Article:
The Spirit Catches You and You Fall Down (Book Review Sample)
The book is : Fadiman, Anne. The Spirit Catches You and You Fall Down (1997) F
History and Cultures of Southeast Asia
The Spirit Catches You and You Fall Down Essay Questions
Please type and single-space your responses to the following questions, clearly labeling the question being addressed and utilizing standard margins and a 12-point font. Your responses Include a citation (any standard format is fine) if you are: a) referring to information gleaned from outside of the Fadiman text or; b) using a direct quotation from any source. Responses getting high marks will demonstrate the following characteristics: a thorough treatment of the issues raised in the question, well written, tight organization, and thoughtful.
1. Discuss the central conflict of the book, i.e., the clash between the culture of the Hmong and the culture of ‘western biomedicine.’ Why did the Lees act as they did regarding Lia Lee’s condition? Why did her doctors act as they did? How did their (both the Lees’ and the doctors’) attitudes and actions reflect their underlying cultural beliefs regarding the body, wellness, illness, and healing?
(~ 1/2 page)
2. Discuss at least three (3) aspects of Hmong culture that struck you as particularly interesting or unusual. Hmong culture has often been viewed by non-Hmong Americans as ‘backward’; the attitude is typically, ‘they (the Hmong) need to learn our (mainstream U.S) ways.’ Taking the opposite approach, what lessons do you think the Hmong could teach mainstream U.S. society? (~1/2 page)
3. Towards the end of the book (pg. 259) Fadiman poses the question “Was the gulf [between the Lees and their doctors] unbridgeable?” What do you think? Reflect on the ‘eight questions’ developed by Arthur Kleinman and his comments on page 261 in regards to this question. (~1/2 page)
4. What did you learn from this book? (i.e, discuss a few aspects or issues that particularly interested, surprised, or provoked you). (~1/2 page)
Book review: The spirit catches you and you fall down:
A] Discuss the central conflict of the book, i.e., the clash between the culture of the Hmong and the culture of ‘western biomedicine.’ Why did the Lees act as they did regarding Lia Lee’s condition? Why did her doctors act as they did? How did their (both the Lees’ and the doctors’) attitudes and actions reflect their underlying cultural beliefs regarding the body, wellness, illness, and healing?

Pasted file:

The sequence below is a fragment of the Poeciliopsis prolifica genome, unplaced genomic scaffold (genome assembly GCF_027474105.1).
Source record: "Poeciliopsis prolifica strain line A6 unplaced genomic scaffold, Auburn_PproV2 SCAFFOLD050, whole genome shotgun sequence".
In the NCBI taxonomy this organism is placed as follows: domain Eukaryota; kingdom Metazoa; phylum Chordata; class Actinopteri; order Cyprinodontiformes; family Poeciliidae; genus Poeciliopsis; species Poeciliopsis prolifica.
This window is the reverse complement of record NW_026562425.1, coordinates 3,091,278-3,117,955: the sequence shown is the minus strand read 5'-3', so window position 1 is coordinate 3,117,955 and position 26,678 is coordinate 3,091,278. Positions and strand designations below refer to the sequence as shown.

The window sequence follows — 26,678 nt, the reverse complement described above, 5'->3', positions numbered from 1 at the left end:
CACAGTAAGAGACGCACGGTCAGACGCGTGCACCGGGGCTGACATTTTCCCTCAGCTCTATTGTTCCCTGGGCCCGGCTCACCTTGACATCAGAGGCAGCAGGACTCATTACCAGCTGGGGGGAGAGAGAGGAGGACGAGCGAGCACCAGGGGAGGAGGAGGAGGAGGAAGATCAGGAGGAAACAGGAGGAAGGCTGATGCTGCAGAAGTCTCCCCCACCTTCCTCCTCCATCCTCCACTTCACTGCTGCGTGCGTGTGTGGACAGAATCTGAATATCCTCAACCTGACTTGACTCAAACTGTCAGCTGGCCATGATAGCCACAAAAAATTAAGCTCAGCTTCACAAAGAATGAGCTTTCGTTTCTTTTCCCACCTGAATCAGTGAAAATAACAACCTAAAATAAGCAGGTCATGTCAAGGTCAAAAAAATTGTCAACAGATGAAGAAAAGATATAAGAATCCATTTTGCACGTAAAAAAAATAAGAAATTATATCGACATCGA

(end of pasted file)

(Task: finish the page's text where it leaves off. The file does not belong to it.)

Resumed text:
There is a conflict between Lia Lee’s parents and the medical doctors’ on the best remedy to treat the epileptic episodes suffered by Lia Lee. The family believed that the genesis of Lia’s body reaction was experiencing noise that led to her soul leaving her body. As such, it is both a spiritual and medical issue to the Lee family, with their traditions seen as being suited to improve Lia’s health condition. The use of complementary and alternative medicine and appeasing the spirits is seen as a necessary intervention. Nonetheless, the Hmong are also undecided on the best course of action, since ‘Qaug Dab Peg’ (epilepsy) could represent danger and peculiarity (Fadiman, 1997).
The doctors were schooled to use scientific data, and they followed these recommendations on how to treat patients with epilepsy without explaining to the patient’s family how conventional medicine would be beneficial. There was miscommunication since the doctors expected patient compliance, even when they did not seek to understand the cultural background of the Lee family. As such, there was an assumption that what the doctors instructed Lee’s parents to give the dosages would be followed strictly. Furthermore, the doctors focused on controlling, healing and preventing further recurrence of epilepsy ignoring the spiritual dimension to the condition among the Hmong people.
For the Lee family, soul loss explains why people get seek as are other Hmong people who believe that the shaman then advises the family on the right course of action after performing a ceremony. On the other hand, the doctors believe that conventional medicine is the answer to managing epilepsy based on clinical trials and research on the condition. Both the Lee family and the doctors have divergent views about how to handle Lia’s condition. Additionally, traditional systems like among the Hmong people typically require that interventions be undertaken for prolonged periods of time (Putsch, & Joyce, 1990).
B] Towards the end of the book (pg. 259) Fadiman poses the question “Was the gulf [between the Lees and their doctors] unbridgeable?” What do you think? Reflect on the ‘eight questions’ developed by Arthur Kleinman and his comments on page 261 in regards to this question.
Fadiman (1997) supposes that it is not the Lee’s family fault, nor the doctor’s that Lia’s treatment is ineffective since, as there is a cultural gap that needs to be bridged. Kleimamn highlights on the need to understand how a specific sickness stated in the eyes and minds of a victim’s family. This gives a proper background to choose an intervention that is most suitable, and it is probable that the cultural gulf would have been bridged by integrating aspects of the Hmong’s culture with conventional medicine. Patients may have different views on medical interventions from those of doctors because of their cultural background. There is a need to evaluate what the problem caused since the assumption that there is patient compliance is not always true like in the case of lie. Fadiman highlights on the role of understanding cross-cultural issues, since the doctors would have had better results if they took into account the Lee’s family cultural...
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